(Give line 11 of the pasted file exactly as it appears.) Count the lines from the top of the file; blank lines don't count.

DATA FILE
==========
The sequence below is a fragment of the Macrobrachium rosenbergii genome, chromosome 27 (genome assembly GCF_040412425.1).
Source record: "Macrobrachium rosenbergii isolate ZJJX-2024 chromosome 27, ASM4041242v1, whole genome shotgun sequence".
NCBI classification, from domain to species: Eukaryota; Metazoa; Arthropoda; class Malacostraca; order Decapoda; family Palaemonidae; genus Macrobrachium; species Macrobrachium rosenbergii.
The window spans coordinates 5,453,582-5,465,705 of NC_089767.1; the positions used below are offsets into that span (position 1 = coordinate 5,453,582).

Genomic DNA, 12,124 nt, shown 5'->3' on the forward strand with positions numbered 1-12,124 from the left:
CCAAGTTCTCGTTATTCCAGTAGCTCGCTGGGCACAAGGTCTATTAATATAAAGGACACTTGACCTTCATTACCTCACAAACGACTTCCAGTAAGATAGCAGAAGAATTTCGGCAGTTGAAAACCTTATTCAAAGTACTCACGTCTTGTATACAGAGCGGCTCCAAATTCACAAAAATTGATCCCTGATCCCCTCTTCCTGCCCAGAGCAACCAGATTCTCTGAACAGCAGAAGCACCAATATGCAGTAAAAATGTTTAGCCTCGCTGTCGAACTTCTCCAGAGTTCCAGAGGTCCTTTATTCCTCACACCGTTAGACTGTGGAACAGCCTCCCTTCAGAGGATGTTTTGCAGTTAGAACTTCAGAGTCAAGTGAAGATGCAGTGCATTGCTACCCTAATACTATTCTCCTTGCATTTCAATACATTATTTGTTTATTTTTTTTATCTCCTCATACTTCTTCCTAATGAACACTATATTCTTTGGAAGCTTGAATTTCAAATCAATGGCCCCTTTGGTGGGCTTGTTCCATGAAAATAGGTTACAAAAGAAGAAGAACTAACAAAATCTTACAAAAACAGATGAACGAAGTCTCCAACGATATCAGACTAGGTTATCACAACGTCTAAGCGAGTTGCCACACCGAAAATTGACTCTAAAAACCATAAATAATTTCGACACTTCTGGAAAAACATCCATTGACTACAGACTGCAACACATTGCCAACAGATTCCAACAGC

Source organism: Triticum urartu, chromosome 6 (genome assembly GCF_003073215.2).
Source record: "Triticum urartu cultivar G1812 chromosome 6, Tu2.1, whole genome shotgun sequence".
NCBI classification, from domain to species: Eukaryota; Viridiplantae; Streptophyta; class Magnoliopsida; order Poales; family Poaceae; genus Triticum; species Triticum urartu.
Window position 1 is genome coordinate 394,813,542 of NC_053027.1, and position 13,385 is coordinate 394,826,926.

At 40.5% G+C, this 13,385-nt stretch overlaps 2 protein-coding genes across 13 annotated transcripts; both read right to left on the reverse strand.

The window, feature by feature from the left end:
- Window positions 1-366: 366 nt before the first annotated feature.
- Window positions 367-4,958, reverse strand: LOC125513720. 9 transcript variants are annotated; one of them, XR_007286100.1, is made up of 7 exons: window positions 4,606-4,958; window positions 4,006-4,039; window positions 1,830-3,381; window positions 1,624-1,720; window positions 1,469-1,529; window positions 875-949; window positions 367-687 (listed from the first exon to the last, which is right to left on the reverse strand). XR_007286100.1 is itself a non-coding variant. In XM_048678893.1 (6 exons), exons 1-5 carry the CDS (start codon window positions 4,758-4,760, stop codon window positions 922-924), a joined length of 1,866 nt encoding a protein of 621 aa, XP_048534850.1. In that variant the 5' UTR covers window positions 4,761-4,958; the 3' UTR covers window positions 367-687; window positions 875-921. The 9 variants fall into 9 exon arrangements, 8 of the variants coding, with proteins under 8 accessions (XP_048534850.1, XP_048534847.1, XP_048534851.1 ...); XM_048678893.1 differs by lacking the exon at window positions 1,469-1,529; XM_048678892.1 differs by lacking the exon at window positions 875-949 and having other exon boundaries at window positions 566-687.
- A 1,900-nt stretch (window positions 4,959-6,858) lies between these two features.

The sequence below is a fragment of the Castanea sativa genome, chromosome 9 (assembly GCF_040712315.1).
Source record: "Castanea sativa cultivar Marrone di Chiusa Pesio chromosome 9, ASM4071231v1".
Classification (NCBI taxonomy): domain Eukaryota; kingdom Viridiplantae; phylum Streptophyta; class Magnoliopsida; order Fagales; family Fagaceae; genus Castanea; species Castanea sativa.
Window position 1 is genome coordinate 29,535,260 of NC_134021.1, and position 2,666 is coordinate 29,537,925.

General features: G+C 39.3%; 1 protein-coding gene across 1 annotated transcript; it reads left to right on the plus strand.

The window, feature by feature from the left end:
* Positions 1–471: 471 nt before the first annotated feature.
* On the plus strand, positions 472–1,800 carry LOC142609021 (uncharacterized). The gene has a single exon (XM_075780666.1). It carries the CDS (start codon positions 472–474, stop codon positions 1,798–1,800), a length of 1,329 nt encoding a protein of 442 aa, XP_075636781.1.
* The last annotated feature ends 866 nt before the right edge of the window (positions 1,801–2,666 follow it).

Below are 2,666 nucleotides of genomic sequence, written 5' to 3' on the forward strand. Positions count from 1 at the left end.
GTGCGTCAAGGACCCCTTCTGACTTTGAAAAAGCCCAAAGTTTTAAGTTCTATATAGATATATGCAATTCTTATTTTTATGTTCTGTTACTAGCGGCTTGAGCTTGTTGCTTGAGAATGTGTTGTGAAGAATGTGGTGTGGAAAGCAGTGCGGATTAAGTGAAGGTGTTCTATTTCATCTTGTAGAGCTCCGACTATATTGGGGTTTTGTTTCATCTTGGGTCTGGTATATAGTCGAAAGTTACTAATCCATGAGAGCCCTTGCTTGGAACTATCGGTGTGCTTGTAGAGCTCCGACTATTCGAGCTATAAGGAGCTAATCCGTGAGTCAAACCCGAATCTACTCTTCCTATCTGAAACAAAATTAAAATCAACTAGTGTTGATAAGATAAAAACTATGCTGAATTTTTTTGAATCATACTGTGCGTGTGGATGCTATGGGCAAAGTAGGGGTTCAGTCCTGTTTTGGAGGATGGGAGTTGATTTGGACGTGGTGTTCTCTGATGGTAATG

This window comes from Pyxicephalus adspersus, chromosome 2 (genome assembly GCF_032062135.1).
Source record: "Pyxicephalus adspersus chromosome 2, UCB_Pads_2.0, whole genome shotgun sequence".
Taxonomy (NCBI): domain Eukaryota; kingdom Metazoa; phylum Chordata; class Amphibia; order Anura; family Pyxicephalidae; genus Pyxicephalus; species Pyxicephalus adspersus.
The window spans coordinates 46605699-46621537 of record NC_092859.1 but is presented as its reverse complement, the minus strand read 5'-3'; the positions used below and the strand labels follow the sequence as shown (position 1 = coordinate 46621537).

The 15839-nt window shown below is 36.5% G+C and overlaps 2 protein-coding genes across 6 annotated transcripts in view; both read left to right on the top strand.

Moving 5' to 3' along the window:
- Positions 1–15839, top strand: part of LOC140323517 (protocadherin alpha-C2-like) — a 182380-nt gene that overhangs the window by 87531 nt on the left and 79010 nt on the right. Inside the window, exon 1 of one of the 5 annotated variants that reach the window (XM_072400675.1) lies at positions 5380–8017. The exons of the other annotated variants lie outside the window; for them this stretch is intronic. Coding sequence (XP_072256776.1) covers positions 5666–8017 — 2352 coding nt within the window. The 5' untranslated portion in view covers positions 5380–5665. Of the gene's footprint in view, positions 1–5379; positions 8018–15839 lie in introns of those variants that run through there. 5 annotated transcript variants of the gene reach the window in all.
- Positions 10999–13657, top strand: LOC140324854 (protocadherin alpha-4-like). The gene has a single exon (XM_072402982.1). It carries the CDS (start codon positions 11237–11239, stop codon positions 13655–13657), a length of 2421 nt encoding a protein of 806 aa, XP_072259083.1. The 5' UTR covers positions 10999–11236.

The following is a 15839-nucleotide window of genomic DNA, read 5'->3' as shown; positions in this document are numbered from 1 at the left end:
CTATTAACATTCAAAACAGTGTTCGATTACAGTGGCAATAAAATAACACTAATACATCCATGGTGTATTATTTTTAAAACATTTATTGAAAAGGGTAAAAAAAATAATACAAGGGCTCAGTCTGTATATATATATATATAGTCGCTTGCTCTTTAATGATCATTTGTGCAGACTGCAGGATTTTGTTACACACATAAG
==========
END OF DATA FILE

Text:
At 40.5% G+C, this 13,385-nt stretch overlaps 2 protein-coding genes across 13 annotated transcripts; both read right to left on the reverse strand.